Global Investigative Journalism Conference Boosts Accountability Capacity, Honours Outstanding Works

Global Investigative Journalism Conference continued on its third day with several sessions and choices for attendees to learn new knowledge and skills useful for the modern-day practice of the profession.

Among the topics treated are Digging into Government Contracting: Finding Patterns, Tracking Corruption, Criminal States and Kleptocracies; Tracking Political Extremism; and Indigenous Investigations

Others include Climate: Investigating Impacts; Climate: Investigating Causes; Investigating Food and Agriculture, Migration & Human Trafficking; Holding Algorithms Accountable Through Collaboration.

A publisher from Nigeria, Haruna Mohammed Salisu, told Wadata Media and Advocacy Centre(WAMAC) in an exclusive interview about the learning opportunity for him and his organisation.

Salisu publishes WkkiTimes, an online platform based in Bauchi, Northeast, Nigeria, focusing on accountability at subnational levels where reporters of national dailies rarely penetrate.

“I have learnt a lot. Usually, part of our work is to hold power to account, so in our effort to really consolidate on our capacity to hold power to account, we are trying to understand how most of our leaders in Nigeria loot our resources and then move them into off-shore havens and something like that, so part of the skills I have learnt is to track those funds from Nigeria to those havens that are usually used to hide illicit funds, so I have learnt a lot on that, because this is part of the problem that has affected Nigeria over the years.”

There’s also the aspect of human rights and funds tracking which the Wikkitimes publisher finds useful for providing solutions to some issues in his home country.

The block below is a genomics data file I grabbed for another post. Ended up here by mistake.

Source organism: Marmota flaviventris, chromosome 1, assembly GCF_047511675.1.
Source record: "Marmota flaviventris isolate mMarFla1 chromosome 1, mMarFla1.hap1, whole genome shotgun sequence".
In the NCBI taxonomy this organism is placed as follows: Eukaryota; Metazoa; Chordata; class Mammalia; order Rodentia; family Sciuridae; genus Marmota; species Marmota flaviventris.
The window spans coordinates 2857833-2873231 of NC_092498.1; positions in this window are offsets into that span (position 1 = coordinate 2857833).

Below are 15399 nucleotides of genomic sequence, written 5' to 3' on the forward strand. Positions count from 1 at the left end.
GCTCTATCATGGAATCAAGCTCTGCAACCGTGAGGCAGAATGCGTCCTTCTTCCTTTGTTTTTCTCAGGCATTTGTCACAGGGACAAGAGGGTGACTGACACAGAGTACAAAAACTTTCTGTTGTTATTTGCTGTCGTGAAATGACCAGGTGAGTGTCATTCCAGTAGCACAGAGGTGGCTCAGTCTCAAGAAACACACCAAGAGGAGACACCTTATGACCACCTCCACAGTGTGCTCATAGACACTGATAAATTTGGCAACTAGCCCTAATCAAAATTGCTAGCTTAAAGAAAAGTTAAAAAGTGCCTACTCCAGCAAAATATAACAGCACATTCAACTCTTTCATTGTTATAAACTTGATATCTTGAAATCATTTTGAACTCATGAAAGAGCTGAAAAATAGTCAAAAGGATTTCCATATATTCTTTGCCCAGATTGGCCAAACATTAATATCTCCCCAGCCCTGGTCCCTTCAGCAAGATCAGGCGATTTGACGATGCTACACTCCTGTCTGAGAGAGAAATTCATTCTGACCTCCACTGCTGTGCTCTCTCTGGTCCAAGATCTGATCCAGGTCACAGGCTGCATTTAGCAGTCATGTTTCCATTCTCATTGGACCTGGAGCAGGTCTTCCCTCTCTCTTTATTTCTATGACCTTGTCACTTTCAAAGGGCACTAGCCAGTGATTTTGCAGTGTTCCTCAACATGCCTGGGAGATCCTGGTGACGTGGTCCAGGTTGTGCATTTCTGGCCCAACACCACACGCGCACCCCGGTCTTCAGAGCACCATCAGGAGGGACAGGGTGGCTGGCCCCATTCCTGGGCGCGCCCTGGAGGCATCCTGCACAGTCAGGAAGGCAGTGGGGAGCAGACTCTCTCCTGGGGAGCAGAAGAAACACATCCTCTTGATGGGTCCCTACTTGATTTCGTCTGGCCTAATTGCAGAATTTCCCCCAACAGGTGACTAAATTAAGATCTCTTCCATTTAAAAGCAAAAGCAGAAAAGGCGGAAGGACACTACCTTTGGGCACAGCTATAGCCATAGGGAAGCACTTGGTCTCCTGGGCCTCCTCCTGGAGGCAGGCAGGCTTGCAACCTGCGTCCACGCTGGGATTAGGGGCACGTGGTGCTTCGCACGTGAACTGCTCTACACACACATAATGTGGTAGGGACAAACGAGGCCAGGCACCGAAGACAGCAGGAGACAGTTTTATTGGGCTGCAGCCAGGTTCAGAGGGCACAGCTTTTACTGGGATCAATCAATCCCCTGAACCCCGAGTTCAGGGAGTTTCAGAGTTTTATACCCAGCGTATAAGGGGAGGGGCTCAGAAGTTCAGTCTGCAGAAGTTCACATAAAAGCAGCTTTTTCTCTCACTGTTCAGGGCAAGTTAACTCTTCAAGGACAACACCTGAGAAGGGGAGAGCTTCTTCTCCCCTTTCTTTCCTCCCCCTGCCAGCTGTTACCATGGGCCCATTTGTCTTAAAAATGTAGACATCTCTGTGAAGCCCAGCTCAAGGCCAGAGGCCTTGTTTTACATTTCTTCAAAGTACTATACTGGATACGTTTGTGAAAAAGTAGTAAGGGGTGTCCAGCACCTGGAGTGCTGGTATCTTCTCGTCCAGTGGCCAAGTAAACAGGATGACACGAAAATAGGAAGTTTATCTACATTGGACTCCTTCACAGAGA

”One other challenge that is bedeviling Nigeria, which is part of the global conversation is about the issue of climate change, environment, and all of that. And you realize that there are a lot of funds that are designated to address all these kinds of challenges. It is our responsibility really as journalists to follow those funds and to ensure that we are able to track and identify how these funds are utilized over the years to be able to hold power to account and be able to expose the corruption that is going on in that aspect”

Honours for Investigative Journalism Well Done

Apart from the sessions for learning, Global Investigative Journalism Network again recognized some works from different media outfits for their outstanding investigative journalism.

 ‘The Bandit Warlords of Zamfara,’ a documentary that exposed the banditry in Zamfara State, Northwest Nigeria was among the two works recognised under the ‘Large Organization’ category. The production was by the @BBCAfrica Eye (Nigeria). 

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